Continuing a series of interviews with this year's queer pioneers, IQ speaks to the UK-based booking agent
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Continuing a series of interviews with this year's queer pioneers, IQ speaks to the Sofia-based founder/director of SPIKE Bulgarian Music Showcase
By Lisa Henderson on 31 Jul 2023
The LGBTIQ+ List 2023 – IQ Magazine’s third annual celebration of queer professionals who make an immense impact in the international live music business – has been revealed.
The ever-popular list is the centrepiece of IQ’s third Pride edition, sponsored by Ticketmaster, which is now available to read online and in print for subscribers.
To get to know this year’s queer pioneers a little better, we interviewed each of them on the development of the industry, the challenges that are keeping them up at night and more.
Throughout the next month, IQ will publish a new interview each day. Check out yesterday’s profile with Frederik Diness Ove, founder of Queer Music Agency in Copenhagen, Denmark.
The series continues with Boyan Pinter (he/him/his/they/them/theirs), founder/director at SPIKE Bulgarian Music Showcase in Sofia, Bulgaria.
Born in Bulgaria, educated and matured in the US, Boyan Pinter (Boiadjiev) has been working in the music industry for over 20 years. He is a college-educated musician, linguist, music manager, and soon-to-be solicitor.
Boyan has worked with the Lotus World Music Festival in Bloomington, IN; Sofia Music Enterprises (Live Nation); and as a freelance production specialist and promoter for a number of concerts at the Antique Theater Plovdiv, Bulgaria.
Their current roles include A&R for Believe Music in Bulgaria; director at SPIKE Bulgarian Music Showcase; booking and production at the Green Futures Field at Glastonbury Festival; and as a promoter with PanHarmony/Blue Hills Events.
Tell us about the professional feat you’re most PROUD of in 2023 so far.
We are breaking new ground for the Bulgarian music industry, and I am happy to have brought a good number of “firsts” in terms of opportunities and contacts to the local community. I am quite proud of the success we’ve had with SPIKE over the course of the three years it has been in existence. We try to tackle many issues under the blanket of ‘showcase festival and conference’. Much like peeling layers of an onion, it can be unpleasant to get to the core, and it comes at a cost, but in the end, we are able to both deliver on what the local music industry needs and converse about the difficult issues that contemporary society is facing. Tolerance and inclusivity of the queer community in the local industry being one of the focus points. Thanks to the connections made at SPIKE, this year we were able to facilitate the first professional songwriting camp for one of Bulgaria’s best and brightest pop stars. Songwriters from Sweden, Latvia, Romania, and Bulgaria wrote the material for her upcoming album in a little under a week. Another positive “first” for the local industry.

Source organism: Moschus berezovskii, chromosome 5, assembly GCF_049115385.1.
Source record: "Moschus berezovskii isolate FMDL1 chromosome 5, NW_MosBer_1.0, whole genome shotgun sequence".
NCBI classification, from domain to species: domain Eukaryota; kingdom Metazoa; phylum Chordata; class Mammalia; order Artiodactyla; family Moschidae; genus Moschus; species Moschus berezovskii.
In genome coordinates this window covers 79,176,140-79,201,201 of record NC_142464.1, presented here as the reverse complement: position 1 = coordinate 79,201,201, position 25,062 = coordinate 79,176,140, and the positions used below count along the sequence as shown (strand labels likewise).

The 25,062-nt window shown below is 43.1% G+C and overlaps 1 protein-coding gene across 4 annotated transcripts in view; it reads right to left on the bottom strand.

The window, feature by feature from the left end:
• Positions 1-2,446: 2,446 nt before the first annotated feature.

Name one queer act you’re itching to see live this year.
Oh, there are so many. If it must be just one, then it will have to be Lil Nas X on the Pyramid Stage at Glastonbury Festival this year. I also heard that our friends at Block 9 have got something special planned, so I am itching to see that. I am also excited to see the artist Satch perform at Brighton Pride this August. Locally, I am excited to see the band IVA. They have been growing in leaps and bounds.
What advice could you give to young queer professionals?
Even though it may be difficult, find the space where your authentic and creative self can develop and thrive, and make that space your own. Learn to trust your instincts and strive to be fair and balanced in your judgements. It may surprise you, but you are very much not alone in this, so don’t hesitate to reach out to anyone whom you can trust for advice or just a chat. You will also do well to erase the abbreviation “FOMO” from your lexicon. Especially the word that starts with “f.” We can’t be physically present in two places at once, so learn to enjoy every interaction at every event you will visit as a professional. Be in the moment and immerse yourself in experiences. You’ll be pleasantly surprised in the connections you make this way.
“I keep reminding myself that lasting, and hopefully meaningful, change takes time to seed, sprout, and take up roots”